Screened as part of NZIFF 2002

Silence… We’re Rolling 2001

Silence… on tourne/Skoot Hansawaar

Directed by Youssef Chahine

Egypt / France In Arabic with English subtitles
108 minutes 35mm

Director, Screenplay


Pierre Dupouey


Rachida Abdel Salam
Tamer Ezzat


Omar Khairat


Ahmed Wafik
Ahmed Bédeir
Magda El Khatib
Mostapha Chaaban


"The beating heart of show business pulses gloriously through this latest film from Youssef Chahine. It’s a musical romantic comedy about the movie world, with a dash of Bollywood, Stanley Donen and Who Framed Roger Rabbit. The film is set in a westernised, cosmopolitan Alexandria, which with its hotels, musical theatres and beach scenes (some tongue-in-cheek back projections here) looks like bygone Hollywood’s imagination of the Côte d’Azur. A super-successful screen actress Malak (Latifa) is being wooed by creepy Lothario and would-be star Lamei (Ahmed Wafik), an unreliable, gold-digging fellow with highlights in his hair. Meanwhile Malak’s formidable mother is attempting to match-make her beautiful granddaughter Paula with her chauffeur’s son, a radical, bookish intellectual. 

It’s impossible not to be carried along by the hellzapoppin’ high spirits of Chahine’s movie, which like all the best comedies is leavened with a touch of sadness as Malak’s regular screenwriter, heartbroken by her infatuation with the unsuitable Lamei, reveals his own adoration – and then engineers Lamei’s downfall with the aid of a hidden microphone, a device that certainly adds piquancy to the title. The happy ending has all the buoyancy of a Shakespearian comedy. A treat." — Peter Bradshaw, The Guardian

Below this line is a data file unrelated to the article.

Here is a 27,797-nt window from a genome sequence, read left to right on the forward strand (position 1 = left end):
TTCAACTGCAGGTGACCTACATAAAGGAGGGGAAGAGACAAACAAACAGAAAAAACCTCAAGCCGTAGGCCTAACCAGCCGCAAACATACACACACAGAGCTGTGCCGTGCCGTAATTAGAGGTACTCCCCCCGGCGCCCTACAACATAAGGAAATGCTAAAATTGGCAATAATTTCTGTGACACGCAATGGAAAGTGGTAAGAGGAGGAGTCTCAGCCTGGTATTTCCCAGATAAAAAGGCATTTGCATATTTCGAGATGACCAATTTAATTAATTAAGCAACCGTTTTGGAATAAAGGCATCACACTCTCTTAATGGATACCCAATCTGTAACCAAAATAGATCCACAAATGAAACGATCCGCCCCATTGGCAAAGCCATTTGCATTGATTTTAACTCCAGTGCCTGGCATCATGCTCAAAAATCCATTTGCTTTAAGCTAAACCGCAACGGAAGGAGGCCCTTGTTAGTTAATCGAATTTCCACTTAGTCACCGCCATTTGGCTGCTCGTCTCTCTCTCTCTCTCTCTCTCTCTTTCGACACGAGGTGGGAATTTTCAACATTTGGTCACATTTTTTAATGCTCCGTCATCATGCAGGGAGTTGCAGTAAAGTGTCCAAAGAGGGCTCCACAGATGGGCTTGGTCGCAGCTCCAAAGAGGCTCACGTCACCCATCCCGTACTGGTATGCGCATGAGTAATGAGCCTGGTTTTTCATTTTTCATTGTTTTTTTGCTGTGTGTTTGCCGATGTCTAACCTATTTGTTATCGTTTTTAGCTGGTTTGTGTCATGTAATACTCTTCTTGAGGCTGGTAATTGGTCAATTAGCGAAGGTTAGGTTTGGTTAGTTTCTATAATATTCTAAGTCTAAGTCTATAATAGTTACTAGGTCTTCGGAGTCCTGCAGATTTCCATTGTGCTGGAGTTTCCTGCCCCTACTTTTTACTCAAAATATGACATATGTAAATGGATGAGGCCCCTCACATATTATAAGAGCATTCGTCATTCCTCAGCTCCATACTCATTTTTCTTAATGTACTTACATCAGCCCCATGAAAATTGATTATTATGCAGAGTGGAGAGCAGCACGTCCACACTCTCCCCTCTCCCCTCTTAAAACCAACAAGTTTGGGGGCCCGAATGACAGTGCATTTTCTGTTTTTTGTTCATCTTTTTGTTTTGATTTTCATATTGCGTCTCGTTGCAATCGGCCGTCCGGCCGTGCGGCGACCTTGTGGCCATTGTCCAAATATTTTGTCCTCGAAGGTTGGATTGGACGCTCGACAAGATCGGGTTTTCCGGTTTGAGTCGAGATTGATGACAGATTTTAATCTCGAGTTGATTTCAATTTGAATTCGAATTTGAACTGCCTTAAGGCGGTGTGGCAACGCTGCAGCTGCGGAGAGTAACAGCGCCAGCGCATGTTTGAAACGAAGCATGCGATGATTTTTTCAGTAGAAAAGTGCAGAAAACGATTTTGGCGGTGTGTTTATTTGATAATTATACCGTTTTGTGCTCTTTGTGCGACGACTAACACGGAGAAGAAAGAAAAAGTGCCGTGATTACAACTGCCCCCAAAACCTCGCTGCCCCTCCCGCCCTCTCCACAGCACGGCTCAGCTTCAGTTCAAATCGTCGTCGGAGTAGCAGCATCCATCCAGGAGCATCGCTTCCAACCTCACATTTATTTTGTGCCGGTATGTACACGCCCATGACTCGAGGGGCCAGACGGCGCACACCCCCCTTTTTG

"Malak, the heroine, is a movie star and chanteuse of a kind we don’t see much anymore in this country: imagine Barbra Streisand without pretension or Madonna without kink. She is played by the Tunisian singer Latifa, whose somewhat limited acting is overcome by her indomitable charisma and a figure as voluptuous as her voice. 

The movie opens and closes with a song celebrating the open-hearted joie de vivre that characterizes ‘a genuine Egyptian’. The song is ravishingly sung by Latifa and performed by a tuxedo-clad orchestra led by Omar Khairat, the composer and arranger who is an icon of this lush, sentimental style, a kind of Egyptian Nelson Riddle. The film charmingly renders present-day Cairo and Alexandria as zones of cosmopolitan suavity, troubled only by the passing storm clouds of romantic melodrama." — A.O. Scott, NY Times